Wednesday, November 30, 2011

Before You Know Kindness - Chris Bohjalian

No matter how many Chris Bohjalian books I read, he always seems to have more.  Like his most famous book, Midwives, this one concerns a single tragic incident (here the shooting of a father by his own daughter), and then builds a story around the question of intent (did the daughter shoot her father accidentally or did she knowingly pull the trigger?).  The question is never definitively answered, but the way each character in the book decides to view the situation affects their interactions with everyone else, and crucial decisions they make about each other and their own futures.  Unlike Midwives and some of Bohjalian's other novels (Trans-Sister Radio and Buffalo Soldier, for example), I didn't find this one as compelling.  I found the behavior of the daughter - while perhaps realisitc - incredibly annoying as she attempts to hide crucial information about the night of the shooting.  The father is also a vegan animal rights activist who is portrayed as a borderline psychotic because of his beliefs - which don't actually seem all that crazy.  So much of what threatens to tear the family apart post-shooting seems focused on this group he belongs to.  While I appreciate a story that points out the ills of working too hard at the expense of one's home life - I thought the negative treatment of vegetarianism and veganism in the book completely odd.  Perhaps this is a result of living in a part of the country where non-meat-eaters are basically mainstream, but I just didn't see it as creating as much conflict in life as this man's choices seemed to.  I feel like most of Bohjalian's books could serve as excellent springboards for discussions among high school students about the difference between right and wrong, and all the gray areas in between.  This one is definitely no different, but certainly not as complex or riveting as others he has written.

Blue Nights - Joan Didion

Joan Didion's The Year of Magical Thinking, was written about the loss of her long-time husband.  I thoroughly identified with the book (not in terms of losing a spouse, but in the grief that comes with losing someone very close).  It is a book I feel everyone who has lost a loved one should read at some point - perhaps not right after a loss, but after some time has past and you wonder why the pain is still so real.  In that book, the reader also learns that Didion also lost her daughter, Quintana Roo, to a sudden and mysterious illness.  Blue Nights is the story of that loss, and of Didion's journey to motherhood.  As a new mother who has anxiety about all the possible dangers of the world and of losing my own child, I was reluctant to read this.  And as I write about it on my blog after not quite loving it, I think - how can I possibly critique a book about a mother's loss of her child - clearly it is powerful and raw and absolutely haunting.  Didion is a beautiful writer, but her use of repetition throughout the book - while I'm sure symbolic of the fact that she goes over everything in her mind again and again and again - became tedious for me at points.  It read at times more like a stream-of-consiousness poem than a book (and that's fine if that's what it was meant to be, but I think I wanted more of a memoir-like book).  And I felt like there was a lot of name-dropping and near bragging of how much of a jet-setter lifestyle she and her husband lived with her daughter learning to order off room service menus before age of five.  Perhaps in a time of the 99% and Occupy movements, I found it all a bit obnoxious.  There are some great lines, however - it actually caused me to use the "highlight" feature on my Kindle for the first time.  The one I read over and over was, "Once she was born I was never not afraid."  So simple and clear, but wholly encapsulating of how I feel about motherhood - and then the subsequent need to live and allow your child to live despite that fear.  And then, for Didion's greatest fear to be realized- to actually lose her daughter is truly heartbreaking.  For me this book was more about what it made me reflect on in my life than it was about understanding Didion's loss - mostly I think I am in awe of Didion for using her writing to help cope with such substantial loss and being able to share that pain with the world.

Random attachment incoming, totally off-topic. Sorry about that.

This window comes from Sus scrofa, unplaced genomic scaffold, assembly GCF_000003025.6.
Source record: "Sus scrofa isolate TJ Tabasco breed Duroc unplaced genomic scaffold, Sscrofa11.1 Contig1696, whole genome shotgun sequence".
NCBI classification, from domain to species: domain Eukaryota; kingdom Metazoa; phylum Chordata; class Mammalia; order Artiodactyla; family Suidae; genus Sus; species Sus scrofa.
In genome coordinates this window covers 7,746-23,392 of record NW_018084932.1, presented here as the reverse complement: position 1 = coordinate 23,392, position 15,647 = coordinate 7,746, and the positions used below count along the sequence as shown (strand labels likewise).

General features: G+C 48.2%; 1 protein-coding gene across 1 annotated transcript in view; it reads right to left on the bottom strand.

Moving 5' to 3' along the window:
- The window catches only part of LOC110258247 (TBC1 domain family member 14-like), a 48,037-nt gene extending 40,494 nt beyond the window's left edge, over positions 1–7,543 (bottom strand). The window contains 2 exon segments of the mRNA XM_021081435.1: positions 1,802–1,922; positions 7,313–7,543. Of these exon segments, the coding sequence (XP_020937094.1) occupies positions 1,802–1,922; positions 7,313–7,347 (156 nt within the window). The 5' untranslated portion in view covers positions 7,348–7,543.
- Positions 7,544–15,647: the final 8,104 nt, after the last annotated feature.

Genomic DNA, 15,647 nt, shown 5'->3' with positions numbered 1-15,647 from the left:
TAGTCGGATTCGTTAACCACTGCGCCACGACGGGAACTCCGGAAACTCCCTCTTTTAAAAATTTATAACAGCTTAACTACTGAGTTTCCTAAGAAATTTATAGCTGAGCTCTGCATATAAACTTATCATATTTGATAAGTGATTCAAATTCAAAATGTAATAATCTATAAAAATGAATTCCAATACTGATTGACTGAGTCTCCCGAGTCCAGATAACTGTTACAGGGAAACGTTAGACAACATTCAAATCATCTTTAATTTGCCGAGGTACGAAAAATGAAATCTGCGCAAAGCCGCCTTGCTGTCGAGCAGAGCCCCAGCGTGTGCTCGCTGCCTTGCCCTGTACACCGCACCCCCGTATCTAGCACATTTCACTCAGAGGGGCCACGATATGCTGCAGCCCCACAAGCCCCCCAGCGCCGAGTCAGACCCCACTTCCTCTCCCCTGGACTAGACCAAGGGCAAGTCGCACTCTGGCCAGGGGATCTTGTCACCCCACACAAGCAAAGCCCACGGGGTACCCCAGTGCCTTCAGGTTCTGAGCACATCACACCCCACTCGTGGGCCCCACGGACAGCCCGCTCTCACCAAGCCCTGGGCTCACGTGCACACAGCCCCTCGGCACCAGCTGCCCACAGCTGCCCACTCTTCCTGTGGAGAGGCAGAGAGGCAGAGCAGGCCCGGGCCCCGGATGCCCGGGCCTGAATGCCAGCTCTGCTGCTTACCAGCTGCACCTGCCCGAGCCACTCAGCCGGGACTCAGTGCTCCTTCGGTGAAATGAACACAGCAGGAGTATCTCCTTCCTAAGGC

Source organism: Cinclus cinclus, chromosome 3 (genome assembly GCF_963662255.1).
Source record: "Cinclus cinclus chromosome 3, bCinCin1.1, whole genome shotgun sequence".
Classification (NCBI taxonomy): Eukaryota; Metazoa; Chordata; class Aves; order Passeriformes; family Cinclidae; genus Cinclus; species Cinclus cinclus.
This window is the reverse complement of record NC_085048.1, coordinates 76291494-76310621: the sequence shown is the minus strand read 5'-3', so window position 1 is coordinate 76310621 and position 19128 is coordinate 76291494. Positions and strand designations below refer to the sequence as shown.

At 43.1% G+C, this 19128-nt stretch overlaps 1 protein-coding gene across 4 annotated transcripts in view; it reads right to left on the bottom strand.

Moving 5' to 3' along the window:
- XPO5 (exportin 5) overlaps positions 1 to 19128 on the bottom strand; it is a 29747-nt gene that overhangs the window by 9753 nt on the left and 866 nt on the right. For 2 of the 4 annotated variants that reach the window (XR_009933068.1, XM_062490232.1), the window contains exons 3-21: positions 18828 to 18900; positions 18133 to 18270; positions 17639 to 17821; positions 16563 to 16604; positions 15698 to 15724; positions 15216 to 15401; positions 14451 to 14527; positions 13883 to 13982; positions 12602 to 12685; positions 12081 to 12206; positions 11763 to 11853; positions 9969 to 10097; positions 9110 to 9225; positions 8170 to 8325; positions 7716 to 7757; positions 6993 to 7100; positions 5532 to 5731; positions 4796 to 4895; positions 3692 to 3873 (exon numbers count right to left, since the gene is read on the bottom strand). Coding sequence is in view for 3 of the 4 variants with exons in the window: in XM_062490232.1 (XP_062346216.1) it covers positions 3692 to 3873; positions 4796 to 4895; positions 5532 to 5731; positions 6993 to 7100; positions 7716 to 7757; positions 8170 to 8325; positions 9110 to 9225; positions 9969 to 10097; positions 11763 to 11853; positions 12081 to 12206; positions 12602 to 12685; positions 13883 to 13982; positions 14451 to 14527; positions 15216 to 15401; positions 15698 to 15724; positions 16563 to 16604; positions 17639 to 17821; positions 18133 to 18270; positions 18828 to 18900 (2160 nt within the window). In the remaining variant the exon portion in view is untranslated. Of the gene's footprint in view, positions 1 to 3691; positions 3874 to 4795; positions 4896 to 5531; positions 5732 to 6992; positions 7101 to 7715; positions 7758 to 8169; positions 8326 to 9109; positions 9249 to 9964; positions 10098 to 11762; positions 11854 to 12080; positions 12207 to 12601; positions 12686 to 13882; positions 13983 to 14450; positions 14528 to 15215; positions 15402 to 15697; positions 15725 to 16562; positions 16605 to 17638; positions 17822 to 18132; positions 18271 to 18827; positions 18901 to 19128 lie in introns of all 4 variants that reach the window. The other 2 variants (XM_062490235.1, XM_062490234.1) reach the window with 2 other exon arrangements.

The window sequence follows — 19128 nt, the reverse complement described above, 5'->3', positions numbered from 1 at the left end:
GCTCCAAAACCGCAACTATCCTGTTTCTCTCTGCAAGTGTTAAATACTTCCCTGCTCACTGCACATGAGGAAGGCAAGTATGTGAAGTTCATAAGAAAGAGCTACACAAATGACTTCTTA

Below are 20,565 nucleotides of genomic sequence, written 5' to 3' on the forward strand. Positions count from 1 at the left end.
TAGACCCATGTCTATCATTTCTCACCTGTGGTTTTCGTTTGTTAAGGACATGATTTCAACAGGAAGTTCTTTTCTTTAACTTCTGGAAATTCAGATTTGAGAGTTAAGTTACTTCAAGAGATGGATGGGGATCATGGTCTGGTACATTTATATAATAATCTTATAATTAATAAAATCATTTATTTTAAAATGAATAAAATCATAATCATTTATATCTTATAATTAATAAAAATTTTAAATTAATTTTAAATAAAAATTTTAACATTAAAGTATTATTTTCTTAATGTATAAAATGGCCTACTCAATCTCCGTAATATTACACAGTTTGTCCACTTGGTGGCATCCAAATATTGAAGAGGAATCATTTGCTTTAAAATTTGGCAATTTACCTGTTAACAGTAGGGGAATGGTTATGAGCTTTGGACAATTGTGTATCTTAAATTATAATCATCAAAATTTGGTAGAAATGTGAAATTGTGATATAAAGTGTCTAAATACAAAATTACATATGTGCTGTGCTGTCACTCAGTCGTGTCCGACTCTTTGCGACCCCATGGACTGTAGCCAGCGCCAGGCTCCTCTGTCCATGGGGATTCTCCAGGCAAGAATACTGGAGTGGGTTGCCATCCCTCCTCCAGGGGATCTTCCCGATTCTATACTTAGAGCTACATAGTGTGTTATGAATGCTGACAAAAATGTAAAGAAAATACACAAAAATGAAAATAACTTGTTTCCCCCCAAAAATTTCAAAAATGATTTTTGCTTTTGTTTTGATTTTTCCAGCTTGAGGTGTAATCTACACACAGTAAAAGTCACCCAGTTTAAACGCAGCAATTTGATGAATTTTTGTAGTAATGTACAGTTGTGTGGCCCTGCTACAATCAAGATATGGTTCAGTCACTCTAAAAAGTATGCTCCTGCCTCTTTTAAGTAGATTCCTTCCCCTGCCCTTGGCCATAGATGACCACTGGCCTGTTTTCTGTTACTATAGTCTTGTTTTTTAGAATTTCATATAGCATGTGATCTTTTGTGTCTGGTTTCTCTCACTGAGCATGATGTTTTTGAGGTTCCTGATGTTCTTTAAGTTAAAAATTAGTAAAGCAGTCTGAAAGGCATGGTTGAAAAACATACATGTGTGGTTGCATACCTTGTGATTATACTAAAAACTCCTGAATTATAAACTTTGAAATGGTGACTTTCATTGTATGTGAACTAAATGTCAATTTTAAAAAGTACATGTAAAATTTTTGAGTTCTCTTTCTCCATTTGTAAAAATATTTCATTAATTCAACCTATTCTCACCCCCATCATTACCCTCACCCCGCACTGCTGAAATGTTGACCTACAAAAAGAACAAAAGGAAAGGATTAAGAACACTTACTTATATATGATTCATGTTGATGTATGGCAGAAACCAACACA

State of Wonder - Ann Patchett